Donald Trump has given his clearest indication yet he plans to scrap the programme that has allowed up to 800,000 undocumented young people study and work in the US, a move that threatens to create “civil war” in the Republican party according to one Congressman.
Mr Trump’s Attorney General Jeff Sessions is expected to announce the government is scrapping Deferred Action for Childhood Arrivals (DACA) scheme that was introduced by his predecessor in the White House. Commentators point out most of those benefiting are working or studying contributing.
Mr Sessions is expected to announce that he is terminating, but suspending the action for six months in order to politicians on Capitol Hill to come up with an alternative – effectively placing the responsibility on Congress to deal decisively with an issue on which Mr Trump previously spoke about vociferously.
Republicans have long struggled with the issue of immigration, with Democrat Representative Henry Cuellar of Texas warning of a potential “civil war” within the party if the buck is passed to Capitol Hill.
Mr Cuellar said during an interview on CNN’s “New Day” that immigration reform one of the most emotional issues he’s seen “on the side of the Republican Party.”
“I think what’s going to happen if the president delays this for six months, it’s going to make it difficult,” he said.
“But it’s going to cause, in my opinion, a civil war within the Republican Party,” he added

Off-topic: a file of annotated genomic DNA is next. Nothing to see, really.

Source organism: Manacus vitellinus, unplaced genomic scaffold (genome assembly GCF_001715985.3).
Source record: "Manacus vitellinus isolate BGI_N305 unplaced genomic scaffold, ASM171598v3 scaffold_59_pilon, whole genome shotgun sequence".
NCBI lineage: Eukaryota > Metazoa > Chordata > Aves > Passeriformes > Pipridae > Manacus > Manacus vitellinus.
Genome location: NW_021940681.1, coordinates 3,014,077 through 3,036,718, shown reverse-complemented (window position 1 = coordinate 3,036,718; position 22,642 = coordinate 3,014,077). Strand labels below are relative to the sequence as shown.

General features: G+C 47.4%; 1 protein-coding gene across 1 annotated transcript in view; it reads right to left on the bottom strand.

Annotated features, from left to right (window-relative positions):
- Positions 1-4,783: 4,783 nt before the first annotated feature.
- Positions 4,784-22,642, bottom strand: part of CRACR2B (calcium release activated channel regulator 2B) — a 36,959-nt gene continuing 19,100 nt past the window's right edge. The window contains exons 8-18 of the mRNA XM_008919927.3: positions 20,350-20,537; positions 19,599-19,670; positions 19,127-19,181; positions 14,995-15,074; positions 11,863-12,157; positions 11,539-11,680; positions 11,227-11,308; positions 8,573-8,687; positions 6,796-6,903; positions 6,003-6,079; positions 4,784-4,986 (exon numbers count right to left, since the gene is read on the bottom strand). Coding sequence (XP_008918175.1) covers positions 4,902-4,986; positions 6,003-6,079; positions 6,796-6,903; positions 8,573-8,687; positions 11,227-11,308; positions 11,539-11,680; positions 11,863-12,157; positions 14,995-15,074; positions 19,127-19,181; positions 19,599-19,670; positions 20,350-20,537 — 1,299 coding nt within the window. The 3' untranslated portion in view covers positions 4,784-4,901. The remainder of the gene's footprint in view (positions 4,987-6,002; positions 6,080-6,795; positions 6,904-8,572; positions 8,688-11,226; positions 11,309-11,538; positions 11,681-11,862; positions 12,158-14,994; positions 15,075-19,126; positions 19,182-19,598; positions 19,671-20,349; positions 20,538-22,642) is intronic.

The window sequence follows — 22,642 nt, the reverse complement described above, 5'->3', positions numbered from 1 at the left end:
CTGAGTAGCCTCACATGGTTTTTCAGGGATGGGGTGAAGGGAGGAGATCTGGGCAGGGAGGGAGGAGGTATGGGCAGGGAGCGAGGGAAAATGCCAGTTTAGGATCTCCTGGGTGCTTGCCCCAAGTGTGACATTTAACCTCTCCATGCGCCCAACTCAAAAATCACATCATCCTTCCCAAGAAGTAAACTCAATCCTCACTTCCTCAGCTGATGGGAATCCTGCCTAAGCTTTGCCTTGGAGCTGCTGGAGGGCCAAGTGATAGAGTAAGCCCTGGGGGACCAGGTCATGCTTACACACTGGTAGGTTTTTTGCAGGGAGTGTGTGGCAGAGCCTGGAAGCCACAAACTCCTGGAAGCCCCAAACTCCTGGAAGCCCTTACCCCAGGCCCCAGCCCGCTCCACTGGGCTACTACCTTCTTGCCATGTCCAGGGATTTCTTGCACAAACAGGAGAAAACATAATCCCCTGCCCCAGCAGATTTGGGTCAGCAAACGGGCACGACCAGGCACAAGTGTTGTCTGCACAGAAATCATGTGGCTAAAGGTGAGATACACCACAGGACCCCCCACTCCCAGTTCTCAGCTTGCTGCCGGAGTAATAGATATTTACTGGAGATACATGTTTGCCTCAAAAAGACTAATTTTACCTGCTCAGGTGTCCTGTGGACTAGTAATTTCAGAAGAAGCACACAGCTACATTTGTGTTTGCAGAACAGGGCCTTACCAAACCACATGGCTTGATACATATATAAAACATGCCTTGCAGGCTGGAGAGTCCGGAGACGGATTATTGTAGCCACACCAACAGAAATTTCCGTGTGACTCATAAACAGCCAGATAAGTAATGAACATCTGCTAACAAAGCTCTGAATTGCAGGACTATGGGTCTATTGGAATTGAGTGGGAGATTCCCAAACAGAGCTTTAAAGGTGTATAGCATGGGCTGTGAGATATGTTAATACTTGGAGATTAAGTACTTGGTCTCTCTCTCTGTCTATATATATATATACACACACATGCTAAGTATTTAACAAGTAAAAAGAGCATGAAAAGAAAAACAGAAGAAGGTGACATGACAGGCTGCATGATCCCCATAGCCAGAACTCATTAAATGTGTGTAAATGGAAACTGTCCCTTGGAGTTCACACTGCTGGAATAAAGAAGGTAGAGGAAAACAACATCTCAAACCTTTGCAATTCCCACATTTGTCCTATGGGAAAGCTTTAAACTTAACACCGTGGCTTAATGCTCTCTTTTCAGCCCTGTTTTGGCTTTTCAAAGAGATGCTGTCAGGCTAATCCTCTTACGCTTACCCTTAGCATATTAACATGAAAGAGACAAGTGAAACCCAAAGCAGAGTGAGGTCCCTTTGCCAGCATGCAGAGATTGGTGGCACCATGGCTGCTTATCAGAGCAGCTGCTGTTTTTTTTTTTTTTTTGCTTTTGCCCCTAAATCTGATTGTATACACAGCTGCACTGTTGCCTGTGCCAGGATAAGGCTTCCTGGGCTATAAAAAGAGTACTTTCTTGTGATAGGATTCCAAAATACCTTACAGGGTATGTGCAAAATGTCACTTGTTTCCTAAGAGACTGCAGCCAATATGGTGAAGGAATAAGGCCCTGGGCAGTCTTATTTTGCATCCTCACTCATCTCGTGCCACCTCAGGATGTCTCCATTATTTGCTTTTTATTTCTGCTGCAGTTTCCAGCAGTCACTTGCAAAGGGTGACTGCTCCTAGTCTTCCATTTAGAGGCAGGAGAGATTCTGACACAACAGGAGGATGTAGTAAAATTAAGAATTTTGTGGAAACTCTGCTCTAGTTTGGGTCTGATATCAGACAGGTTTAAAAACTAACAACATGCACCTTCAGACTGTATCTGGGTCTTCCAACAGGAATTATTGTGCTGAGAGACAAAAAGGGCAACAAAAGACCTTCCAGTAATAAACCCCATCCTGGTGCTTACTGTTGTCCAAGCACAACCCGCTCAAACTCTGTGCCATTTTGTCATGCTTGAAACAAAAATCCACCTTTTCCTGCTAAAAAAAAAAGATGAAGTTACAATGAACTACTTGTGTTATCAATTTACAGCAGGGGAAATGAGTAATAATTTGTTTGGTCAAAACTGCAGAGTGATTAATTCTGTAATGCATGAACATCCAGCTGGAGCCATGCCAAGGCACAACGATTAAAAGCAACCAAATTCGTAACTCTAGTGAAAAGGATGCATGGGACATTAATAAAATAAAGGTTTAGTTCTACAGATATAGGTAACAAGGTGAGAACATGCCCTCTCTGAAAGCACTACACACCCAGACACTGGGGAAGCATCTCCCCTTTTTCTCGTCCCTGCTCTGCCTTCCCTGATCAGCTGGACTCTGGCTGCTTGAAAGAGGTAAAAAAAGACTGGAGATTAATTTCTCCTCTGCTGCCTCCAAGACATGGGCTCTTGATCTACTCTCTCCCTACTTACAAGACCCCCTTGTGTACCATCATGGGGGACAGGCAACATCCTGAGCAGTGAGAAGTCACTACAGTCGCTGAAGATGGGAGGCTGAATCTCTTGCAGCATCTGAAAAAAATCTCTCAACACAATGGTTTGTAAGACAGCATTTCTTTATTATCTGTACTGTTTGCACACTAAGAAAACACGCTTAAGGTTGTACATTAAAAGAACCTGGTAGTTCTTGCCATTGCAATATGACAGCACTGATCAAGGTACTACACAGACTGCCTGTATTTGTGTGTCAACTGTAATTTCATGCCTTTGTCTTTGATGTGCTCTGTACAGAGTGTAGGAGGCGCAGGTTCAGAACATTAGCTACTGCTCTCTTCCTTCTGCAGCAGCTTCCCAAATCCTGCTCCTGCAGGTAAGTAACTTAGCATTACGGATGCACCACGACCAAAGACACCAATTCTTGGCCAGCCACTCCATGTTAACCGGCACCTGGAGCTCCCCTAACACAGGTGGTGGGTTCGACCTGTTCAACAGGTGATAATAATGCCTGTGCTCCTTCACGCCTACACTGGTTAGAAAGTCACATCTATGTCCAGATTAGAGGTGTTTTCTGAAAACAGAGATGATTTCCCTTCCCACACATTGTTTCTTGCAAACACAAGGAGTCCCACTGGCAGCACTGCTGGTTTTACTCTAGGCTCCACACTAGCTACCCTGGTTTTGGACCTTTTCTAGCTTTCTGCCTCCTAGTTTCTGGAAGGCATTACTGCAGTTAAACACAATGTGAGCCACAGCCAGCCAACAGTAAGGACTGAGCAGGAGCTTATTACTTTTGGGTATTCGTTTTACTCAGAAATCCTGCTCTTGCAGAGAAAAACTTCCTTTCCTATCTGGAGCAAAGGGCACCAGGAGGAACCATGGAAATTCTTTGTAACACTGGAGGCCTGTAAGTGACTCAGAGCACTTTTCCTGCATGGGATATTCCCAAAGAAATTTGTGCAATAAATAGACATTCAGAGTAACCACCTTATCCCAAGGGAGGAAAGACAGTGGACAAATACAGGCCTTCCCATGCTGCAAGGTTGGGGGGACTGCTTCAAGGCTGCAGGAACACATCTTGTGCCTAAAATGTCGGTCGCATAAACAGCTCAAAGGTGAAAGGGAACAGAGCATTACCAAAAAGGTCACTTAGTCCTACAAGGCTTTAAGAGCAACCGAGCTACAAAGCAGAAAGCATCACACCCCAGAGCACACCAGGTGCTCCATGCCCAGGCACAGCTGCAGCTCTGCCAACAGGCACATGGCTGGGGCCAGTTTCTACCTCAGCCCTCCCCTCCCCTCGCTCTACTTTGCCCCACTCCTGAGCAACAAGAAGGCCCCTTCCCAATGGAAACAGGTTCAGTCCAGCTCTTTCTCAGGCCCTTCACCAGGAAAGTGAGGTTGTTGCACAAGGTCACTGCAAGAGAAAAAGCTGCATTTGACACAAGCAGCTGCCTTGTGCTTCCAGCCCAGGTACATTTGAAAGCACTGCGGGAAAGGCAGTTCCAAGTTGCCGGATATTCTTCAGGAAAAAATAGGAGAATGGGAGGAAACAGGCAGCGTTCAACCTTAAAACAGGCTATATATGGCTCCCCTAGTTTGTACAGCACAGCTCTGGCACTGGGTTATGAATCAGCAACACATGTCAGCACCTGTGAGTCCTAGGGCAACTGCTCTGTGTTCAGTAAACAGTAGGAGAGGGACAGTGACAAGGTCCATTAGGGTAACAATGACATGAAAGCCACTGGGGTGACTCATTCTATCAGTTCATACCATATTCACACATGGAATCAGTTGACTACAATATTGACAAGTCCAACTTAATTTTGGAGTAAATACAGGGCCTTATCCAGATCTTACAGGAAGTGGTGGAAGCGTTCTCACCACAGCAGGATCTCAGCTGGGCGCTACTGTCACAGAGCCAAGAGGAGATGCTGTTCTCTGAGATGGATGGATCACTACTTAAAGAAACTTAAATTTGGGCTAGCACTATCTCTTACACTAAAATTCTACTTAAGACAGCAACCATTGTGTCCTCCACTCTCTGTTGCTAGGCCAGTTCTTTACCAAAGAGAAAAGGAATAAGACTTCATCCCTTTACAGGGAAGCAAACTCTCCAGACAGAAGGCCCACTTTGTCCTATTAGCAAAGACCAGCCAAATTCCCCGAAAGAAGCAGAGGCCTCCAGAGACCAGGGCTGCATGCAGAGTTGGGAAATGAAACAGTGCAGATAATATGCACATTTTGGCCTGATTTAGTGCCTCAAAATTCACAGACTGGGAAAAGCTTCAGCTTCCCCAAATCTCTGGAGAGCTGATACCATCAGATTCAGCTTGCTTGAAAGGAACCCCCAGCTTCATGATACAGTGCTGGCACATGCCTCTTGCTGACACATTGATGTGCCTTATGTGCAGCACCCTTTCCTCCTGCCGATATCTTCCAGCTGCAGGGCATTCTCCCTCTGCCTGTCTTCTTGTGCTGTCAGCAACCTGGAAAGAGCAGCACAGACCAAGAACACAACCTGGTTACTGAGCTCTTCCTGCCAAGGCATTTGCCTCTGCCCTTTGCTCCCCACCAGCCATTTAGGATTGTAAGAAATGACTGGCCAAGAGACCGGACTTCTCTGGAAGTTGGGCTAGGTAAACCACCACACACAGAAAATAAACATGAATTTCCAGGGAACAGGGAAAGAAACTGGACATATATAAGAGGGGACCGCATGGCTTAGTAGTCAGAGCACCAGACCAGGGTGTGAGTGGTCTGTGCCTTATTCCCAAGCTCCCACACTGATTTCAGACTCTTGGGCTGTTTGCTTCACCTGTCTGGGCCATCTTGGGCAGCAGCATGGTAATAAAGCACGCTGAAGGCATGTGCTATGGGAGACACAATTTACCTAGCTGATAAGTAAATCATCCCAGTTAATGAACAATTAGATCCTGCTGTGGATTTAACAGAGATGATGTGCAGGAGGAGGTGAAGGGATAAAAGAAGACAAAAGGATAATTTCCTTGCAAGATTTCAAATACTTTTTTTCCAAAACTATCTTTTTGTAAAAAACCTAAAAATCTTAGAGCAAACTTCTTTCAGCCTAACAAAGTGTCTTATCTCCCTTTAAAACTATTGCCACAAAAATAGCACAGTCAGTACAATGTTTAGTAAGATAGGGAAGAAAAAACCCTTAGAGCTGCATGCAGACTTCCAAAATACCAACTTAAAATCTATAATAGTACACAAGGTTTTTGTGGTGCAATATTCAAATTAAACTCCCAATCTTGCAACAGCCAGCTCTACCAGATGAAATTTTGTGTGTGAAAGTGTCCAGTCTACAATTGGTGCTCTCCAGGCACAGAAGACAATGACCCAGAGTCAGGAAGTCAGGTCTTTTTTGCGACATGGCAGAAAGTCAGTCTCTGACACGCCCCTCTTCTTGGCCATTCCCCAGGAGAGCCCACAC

Congress, get ready to do your job – DACA!
— Donald J. Trump (@realDonaldTrump) September 5, 2017
“Congress, get ready to do your job – DACA!” the Republican president said in a Twitter post.
Mr Trump followed that up with a tweet saying: Make no mistake, we are going to put the interest of AMERICAN CITIZENS FIRST!“
In a sign of the difficulties facing Congress, Republican Florida representative Ileana Ros-Lehtinen tweeted: “After teasing £Dreamers for months with talk of his ‘great heart,’ POTUS slams door on them. Some ‘heart’..”
It remains unclear exactly how a six-month delay would work in practice, including whether the government would continue to process applications under the programme, which has given nearly 800,000 young immigrants a reprieve from deportation and the ability to work legally in the country in the form of two-year, renewable permits.
The Obama administration created the DACA programme in 2012 as a stopgap as it pushed unsuccessfully for a broader immigration overhaul in Congress.